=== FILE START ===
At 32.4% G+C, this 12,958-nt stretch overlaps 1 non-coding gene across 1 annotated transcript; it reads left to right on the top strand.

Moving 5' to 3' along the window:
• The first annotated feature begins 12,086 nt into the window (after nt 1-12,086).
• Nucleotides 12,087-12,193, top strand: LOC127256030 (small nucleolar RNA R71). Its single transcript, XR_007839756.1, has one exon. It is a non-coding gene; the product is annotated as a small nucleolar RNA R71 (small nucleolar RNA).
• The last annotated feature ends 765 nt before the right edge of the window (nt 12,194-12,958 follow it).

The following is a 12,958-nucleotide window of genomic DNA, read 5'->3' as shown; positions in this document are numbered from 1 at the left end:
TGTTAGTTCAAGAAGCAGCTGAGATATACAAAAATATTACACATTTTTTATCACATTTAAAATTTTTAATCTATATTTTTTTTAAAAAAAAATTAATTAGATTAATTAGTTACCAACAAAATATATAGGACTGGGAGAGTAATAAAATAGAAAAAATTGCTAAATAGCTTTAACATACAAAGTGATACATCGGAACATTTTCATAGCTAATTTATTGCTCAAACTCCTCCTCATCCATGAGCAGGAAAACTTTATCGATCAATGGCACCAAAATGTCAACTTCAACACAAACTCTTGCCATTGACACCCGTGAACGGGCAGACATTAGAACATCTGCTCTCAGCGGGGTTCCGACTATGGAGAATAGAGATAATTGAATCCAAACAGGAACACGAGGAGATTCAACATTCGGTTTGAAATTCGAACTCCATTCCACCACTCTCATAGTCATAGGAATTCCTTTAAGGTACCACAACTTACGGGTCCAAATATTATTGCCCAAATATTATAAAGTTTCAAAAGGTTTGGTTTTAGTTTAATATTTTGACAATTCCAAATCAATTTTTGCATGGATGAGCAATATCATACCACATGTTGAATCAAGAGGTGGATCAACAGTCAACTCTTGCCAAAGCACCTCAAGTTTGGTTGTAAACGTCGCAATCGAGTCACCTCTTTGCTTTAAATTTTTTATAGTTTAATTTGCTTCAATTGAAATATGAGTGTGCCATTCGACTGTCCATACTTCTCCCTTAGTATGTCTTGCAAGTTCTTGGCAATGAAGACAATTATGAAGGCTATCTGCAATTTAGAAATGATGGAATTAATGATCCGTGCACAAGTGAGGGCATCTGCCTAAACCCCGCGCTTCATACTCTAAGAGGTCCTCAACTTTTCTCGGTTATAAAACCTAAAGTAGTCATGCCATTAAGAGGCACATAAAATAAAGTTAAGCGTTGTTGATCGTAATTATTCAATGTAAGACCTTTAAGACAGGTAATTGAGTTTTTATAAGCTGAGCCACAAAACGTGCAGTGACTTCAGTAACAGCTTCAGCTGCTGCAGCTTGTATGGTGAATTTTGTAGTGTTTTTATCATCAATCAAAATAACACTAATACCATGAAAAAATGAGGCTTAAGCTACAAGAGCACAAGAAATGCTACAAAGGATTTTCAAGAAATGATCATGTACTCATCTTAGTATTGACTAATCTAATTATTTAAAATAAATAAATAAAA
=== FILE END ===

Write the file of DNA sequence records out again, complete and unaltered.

At 32.4% G+C, this 12,958-nt stretch overlaps 1 non-coding gene across 1 annotated transcript; it reads left to right on the top strand.

Moving 5' to 3' along the window:
• The first annotated feature begins 12,086 nt into the window (after nt 1-12,086).
• Nucleotides 12,087-12,193, top strand: LOC127256030 (small nucleolar RNA R71). Its single transcript, XR_007839756.1, has one exon. It is a non-coding gene; the product is annotated as a small nucleolar RNA R71 (small nucleolar RNA).
• The last annotated feature ends 765 nt before the right edge of the window (nt 12,194-12,958 follow it).

The following is a 12,958-nucleotide window of genomic DNA, read 5'->3' as shown; positions in this document are numbered from 1 at the left end:
TGTTAGTTCAAGAAGCAGCTGAGATATACAAAAATATTACACATTTTTTATCACATTTAAAATTTTTAATCTATATTTTTTTTAAAAAAAAATTAATTAGATTAATTAGTTACCAACAAAATATATAGGACTGGGAGAGTAATAAAATAGAAAAAATTGCTAAATAGCTTTAACATACAAAGTGATACATCGGAACATTTTCATAGCTAATTTATTGCTCAAACTCCTCCTCATCCATGAGCAGGAAAACTTTATCGATCAATGGCACCAAAATGTCAACTTCAACACAAACTCTTGCCATTGACACCCGTGAACGGGCAGACATTAGAACATCTGCTCTCAGCGGGGTTCCGACTATGGAGAATAGAGATAATTGAATCCAAACAGGAACACGAGGAGATTCAACATTCGGTTTGAAATTCGAACTCCATTCCACCACTCTCATAGTCATAGGAATTCCTTTAAGGTACCACAACTTACGGGTCCAAATATTATTGCCCAAATATTATAAAGTTTCAAAAGGTTTGGTTTTAGTTTAATATTTTGACAATTCCAAATCAATTTTTGCATGGATGAGCAATATCATACCACATGTTGAATCAAGAGGTGGATCAACAGTCAACTCTTGCCAAAGCACCTCAAGTTTGGTTGTAAACGTCGCAATCGAGTCACCTCTTTGCTTTAAATTTTTTATAGTTTAATTTGCTTCAATTGAAATATGAGTGTGCCATTCGACTGTCCATACTTCTCCCTTAGTATGTCTTGCAAGTTCTTGGCAATGAAGACAATTATGAAGGCTATCTGCAATTTAGAAATGATGGAATTAATGATCCGTGCACAAGTGAGGGCATCTGCCTAAACCCCGCGCTTCATACTCTAAGAGGTCCTCAACTTTTCTCGGTTATAAAACCTAAAGTAGTCATGCCATTAAGAGGCACATAAAATAAAGTTAAGCGTTGTTGATCGTAATTATTCAATGTAAGACCTTTAAGACAGGTAATTGAGTTTTTATAAGCTGAGCCACAAAACGTGCAGTGACTTCAGTAACAGCTTCAGCTGCTGCAGCTTGTATGGTGAATTTTGTAGTGTTTTTATCATCAATCAAAATAACACTAATACCATGAAAAAATGAGGCTTAAGCTACAAGAGCACAAGAAATGCTACAAAGGATTTTCAAGAAATGATCATGTACTCATCTTAGTATTGACTAATCTAATTATTTAAAATAAATAAATAAAA